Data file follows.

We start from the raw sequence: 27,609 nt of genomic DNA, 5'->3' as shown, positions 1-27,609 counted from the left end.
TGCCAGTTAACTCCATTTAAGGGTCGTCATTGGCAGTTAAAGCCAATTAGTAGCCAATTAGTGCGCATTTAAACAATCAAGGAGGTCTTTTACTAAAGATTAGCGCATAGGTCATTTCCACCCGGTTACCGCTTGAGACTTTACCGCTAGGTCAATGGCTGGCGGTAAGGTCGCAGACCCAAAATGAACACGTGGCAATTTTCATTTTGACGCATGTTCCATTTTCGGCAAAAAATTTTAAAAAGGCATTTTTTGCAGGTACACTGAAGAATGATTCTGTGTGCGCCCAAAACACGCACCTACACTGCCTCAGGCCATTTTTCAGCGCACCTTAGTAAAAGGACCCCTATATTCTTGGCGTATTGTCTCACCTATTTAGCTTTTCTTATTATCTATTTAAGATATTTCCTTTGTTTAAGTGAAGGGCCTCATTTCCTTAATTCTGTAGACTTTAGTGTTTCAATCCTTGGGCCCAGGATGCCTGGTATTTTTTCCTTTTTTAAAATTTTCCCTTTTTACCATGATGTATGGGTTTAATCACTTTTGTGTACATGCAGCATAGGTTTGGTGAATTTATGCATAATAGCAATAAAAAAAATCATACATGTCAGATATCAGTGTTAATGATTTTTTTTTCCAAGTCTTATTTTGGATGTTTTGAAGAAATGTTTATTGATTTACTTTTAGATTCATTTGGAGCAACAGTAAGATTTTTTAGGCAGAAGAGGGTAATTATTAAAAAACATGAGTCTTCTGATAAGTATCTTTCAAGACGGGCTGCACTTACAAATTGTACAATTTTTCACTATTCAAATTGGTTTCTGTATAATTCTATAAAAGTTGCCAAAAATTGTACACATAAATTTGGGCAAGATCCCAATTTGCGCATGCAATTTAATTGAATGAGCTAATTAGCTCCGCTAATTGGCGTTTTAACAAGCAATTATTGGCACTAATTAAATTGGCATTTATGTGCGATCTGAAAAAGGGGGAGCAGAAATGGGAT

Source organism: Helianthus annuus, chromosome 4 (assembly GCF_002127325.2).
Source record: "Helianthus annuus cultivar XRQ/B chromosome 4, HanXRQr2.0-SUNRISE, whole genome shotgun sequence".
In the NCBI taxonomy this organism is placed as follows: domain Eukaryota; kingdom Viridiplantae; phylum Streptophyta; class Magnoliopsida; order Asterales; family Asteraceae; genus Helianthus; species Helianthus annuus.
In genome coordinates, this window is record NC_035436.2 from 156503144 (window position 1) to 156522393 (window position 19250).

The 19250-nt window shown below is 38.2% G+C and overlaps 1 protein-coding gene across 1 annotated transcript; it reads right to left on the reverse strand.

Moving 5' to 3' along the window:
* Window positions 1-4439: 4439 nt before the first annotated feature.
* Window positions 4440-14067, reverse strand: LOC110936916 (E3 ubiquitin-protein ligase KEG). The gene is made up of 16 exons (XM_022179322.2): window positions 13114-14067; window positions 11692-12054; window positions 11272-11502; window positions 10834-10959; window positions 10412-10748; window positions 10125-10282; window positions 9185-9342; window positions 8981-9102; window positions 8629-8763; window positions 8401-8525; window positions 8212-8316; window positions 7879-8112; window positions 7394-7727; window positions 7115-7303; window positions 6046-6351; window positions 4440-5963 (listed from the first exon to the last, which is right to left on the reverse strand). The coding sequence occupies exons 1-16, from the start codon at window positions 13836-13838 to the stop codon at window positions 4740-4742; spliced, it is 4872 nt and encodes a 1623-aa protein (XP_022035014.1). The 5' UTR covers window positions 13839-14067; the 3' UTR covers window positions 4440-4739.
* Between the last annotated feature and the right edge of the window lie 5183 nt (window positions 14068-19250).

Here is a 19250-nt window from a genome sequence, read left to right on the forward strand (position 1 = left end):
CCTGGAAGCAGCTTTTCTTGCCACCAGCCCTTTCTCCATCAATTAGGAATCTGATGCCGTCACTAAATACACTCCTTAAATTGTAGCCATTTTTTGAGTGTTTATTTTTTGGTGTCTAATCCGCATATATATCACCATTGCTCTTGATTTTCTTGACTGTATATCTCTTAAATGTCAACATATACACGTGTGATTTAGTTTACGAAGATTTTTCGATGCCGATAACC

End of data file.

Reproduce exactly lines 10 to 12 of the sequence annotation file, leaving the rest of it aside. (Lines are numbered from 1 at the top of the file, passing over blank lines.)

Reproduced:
* Window positions 4440-14067, reverse strand: LOC110936916 (E3 ubiquitin-protein ligase KEG). The gene is made up of 16 exons (XM_022179322.2): window positions 13114-14067; window positions 11692-12054; window positions 11272-11502; window positions 10834-10959; window positions 10412-10748; window positions 10125-10282; window positions 9185-9342; window positions 8981-9102; window positions 8629-8763; window positions 8401-8525; window positions 8212-8316; window positions 7879-8112; window positions 7394-7727; window positions 7115-7303; window positions 6046-6351; window positions 4440-5963 (listed from the first exon to the last, which is right to left on the reverse strand). The coding sequence occupies exons 1-16, from the start codon at window positions 13836-13838 to the stop codon at window positions 4740-4742; spliced, it is 4872 nt and encodes a 1623-aa protein (XP_022035014.1). The 5' UTR covers window positions 13839-14067; the 3' UTR covers window positions 4440-4739.
* Between the last annotated feature and the right edge of the window lie 5183 nt (window positions 14068-19250).

Here is a 19250-nt window from a genome sequence, read left to right on the forward strand (position 1 = left end):